32

Quoting from John Russell's response to this article, "This is arrant nonsense!" Russell concludes with How did this paper get through the peer-review and editorial review processes? What technical standards were applied to determine the apparent merit of its contents so as to justify its inclusion in a reputable journal? Just because something is ...


16

The most important source of natural gas is natural gas. This is why it is called natural. It is not "made" from oil or coal. Natural gas forms by decomposition of organic material. Whether the organic material decomposes to coal, oil, or gas depends on the composition of the original material, time, pressure, and temperature. In theory, oil (=long chains ...


15

The sequence of events you describe has never happened, for several reasons. As Sabre Tooth mentions in the comments, vehicle emissions have a negligible effect on stratospheric ozone. (Note that while vehicle emissions can lead to ozone production at ground level, the ozone layer is several kilometres above the Earth's surface and isn't really affected by ...


15

What neither the authors nor the response by John Russell takes into account is that all underground oil and gas is stored inside tiny pores of rocks. An oil reservoir is not a big underground cave, it is a very fine-grained sponge made of stone filled with oil. In essentially all cases, there is more stone than oil (by volume). This means that since oil is ...


14

Summary Most of the remaining stocks of hydrocarbons (coal, natural gas, oil) will have to remain unburnt. In almost all cases, that will mean leaving them in the ground. We already have proven technology to prevent new emissions of anthropogenic greenhouse gas emissions, and in most cases, the technical and economic barriers are solved: the remaining ...


13

Helium is produced by the radioactive decay of primordial uranium and thorium. It should not be strongly associated with non-primordial 'fossil' hydrocarbons. The first statement is correct. The second is not. There are several reasons that helium should be strongly associated with non-primordial hydrocarbons. Both are fluids found predominately in the ...


12

Let's look at this. A very large number of points for one question. First, the solar system. We do not see any hydrocarbons in the inner solar system (Mercury to Mars). This is because in this region of the solar system, dissociation by solar UV rapidly destroys primordial hydrocarbons. This effect is much weaker further out. Oil well 'replenishment' will ...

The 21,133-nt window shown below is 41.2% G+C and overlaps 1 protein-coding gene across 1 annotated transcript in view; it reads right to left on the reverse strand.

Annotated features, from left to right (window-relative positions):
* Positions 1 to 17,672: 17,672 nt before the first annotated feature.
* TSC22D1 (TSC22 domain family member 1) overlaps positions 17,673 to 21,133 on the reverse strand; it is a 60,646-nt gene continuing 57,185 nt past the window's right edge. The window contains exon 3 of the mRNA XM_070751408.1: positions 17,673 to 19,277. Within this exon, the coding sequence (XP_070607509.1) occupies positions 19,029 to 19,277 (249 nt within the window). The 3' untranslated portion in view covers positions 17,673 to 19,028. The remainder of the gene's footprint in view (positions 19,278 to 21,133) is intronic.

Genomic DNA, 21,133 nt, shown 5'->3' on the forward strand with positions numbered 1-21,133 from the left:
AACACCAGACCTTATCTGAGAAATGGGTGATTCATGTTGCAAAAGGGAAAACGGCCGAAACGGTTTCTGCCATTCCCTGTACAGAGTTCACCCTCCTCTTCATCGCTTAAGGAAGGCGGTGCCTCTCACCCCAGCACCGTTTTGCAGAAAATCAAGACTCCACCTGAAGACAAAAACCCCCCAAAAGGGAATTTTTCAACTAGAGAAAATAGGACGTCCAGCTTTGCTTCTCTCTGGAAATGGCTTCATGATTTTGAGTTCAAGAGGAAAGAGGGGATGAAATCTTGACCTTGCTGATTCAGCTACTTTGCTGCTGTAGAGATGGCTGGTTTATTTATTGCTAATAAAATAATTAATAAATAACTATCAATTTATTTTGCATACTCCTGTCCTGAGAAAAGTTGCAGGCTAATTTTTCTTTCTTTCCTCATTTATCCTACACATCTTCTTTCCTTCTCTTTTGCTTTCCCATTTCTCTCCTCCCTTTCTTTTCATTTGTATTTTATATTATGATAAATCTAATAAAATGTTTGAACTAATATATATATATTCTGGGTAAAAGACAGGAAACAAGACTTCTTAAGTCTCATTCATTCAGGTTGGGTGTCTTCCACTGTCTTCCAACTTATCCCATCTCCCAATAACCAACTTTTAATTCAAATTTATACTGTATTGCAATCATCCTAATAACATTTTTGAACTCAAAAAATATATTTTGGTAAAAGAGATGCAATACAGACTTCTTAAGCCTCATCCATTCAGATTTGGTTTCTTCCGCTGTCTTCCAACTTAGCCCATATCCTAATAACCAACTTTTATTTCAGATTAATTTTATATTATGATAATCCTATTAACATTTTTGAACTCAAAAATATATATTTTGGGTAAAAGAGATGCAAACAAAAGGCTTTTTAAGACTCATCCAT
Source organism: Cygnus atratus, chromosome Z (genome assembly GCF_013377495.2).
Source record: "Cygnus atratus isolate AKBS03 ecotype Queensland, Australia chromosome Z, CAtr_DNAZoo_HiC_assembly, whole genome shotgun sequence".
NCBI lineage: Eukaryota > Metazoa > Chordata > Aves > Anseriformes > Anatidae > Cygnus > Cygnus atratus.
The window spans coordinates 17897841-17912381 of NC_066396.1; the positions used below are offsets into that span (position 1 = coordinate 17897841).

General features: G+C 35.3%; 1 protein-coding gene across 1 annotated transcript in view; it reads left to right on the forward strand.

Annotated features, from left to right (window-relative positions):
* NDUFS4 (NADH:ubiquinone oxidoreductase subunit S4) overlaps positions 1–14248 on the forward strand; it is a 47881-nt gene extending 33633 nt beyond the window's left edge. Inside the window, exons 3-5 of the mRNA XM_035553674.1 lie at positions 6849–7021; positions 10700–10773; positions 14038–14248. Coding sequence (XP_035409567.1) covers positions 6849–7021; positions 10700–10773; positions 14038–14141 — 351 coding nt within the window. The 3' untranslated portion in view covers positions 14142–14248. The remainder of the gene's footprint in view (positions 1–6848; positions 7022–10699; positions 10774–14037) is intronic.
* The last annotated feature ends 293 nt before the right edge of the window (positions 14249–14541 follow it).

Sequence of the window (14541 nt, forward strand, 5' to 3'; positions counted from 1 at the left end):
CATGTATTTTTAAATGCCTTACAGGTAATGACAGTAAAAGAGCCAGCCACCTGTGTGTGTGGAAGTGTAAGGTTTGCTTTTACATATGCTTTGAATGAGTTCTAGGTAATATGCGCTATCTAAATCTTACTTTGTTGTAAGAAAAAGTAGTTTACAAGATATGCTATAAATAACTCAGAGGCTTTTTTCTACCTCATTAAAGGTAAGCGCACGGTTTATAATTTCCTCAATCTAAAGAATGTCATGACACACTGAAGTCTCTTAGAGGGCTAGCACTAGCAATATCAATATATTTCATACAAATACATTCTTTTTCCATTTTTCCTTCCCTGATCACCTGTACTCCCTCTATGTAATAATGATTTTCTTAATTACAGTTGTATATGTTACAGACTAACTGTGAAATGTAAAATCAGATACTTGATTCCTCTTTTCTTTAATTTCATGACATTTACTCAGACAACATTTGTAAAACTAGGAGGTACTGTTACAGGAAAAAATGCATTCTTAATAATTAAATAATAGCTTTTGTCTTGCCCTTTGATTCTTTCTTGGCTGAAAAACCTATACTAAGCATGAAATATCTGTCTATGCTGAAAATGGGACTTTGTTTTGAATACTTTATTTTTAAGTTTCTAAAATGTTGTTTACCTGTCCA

10

No, we do not need to stop extracting petroleum, we need to stop burning petroleum, as well as other fossil fuels, because combustion converts solid C to gaseous C, and hence goes up to the atmosphere, increasing the amount of greenhouse gases that warm the planet. No, we do not need to convert existing CO2 into diamonds. Plants are pretty good taking up ...


9

Are there probably decent oil fields located in the middle of the ocean? tl;dr: no. Hydrocarbon deposits form by thermal maturation (i.e. slow and mild heating) of buried organic matter (i.e. dead things) in sedimentary rocks. This is exactly why you find hydrocarbons... very near the country's shore, on the continental shelf ...because that's exactly ...


9

Oil and gas both form when organic matter is buried under anoxic conditions, such that it isn't oxidised and subsequently mineralised to the elemental components of the hydrocarbons. What hydrocarbons are formed depends on both burial depth and temperature. Above approximately 1km below the surface no significant formation of oil takes place, and ...


9

Diamonds are expensive. Really expensive. Even "cheap" synthetic diamonds are orders of magnitude more expensive than conventional fossil fuel. By using them as fuel, you will increase demand, thus increasing their price even more. And synthetic diamonds have to be made somehow, and you need energy for that. Diamonds burn, but they don't burn well. For ...


8

The category "other gases" may not solely include other naturally occurring gases extracted from the Earth. As you state natural gas is predominantly methane, extracted from the Earth. Another type of gas commonly used is petroleum gas, which is prepared by refining petroleum of wet natural gas. Petroleum gas is propane or butane. Coal gas, which was ...


8

Coal, oil and gas can be found anywhere on Earth: on land and on sea. The Japanese once mined coal from beneath the sea floor, using Hashima Island as the base of operations. The island is only 6.3 ha in size. The British also mined coal from under the sea, in the north east of England. As for oil, the following picture from USGS shows the current oil-...


8

Geological processes are just too slow. Although, given how quickly we are pumping greenhouse gases into the atmosphere, humanity may well (in a generation or two) be growing biological material as fast as possible and throwing it into deep holes in the ground, which will give another fossil-fuel resource in a few million years. But we'll be doing that just ...


8

1.2 x 10^13 kg equals 12,000,000,000,000 l water. One liter equals 0.001 m³, while one km³ equals one billion (1 x 10^9) m³. So we're supposedly adding 12 km³ water to the atmosphere per year. According to wikipedia the total oceanic surface is about 361,900,000 km². If we spread the added amount of water over all the oceans, we end up with a sea level rise ...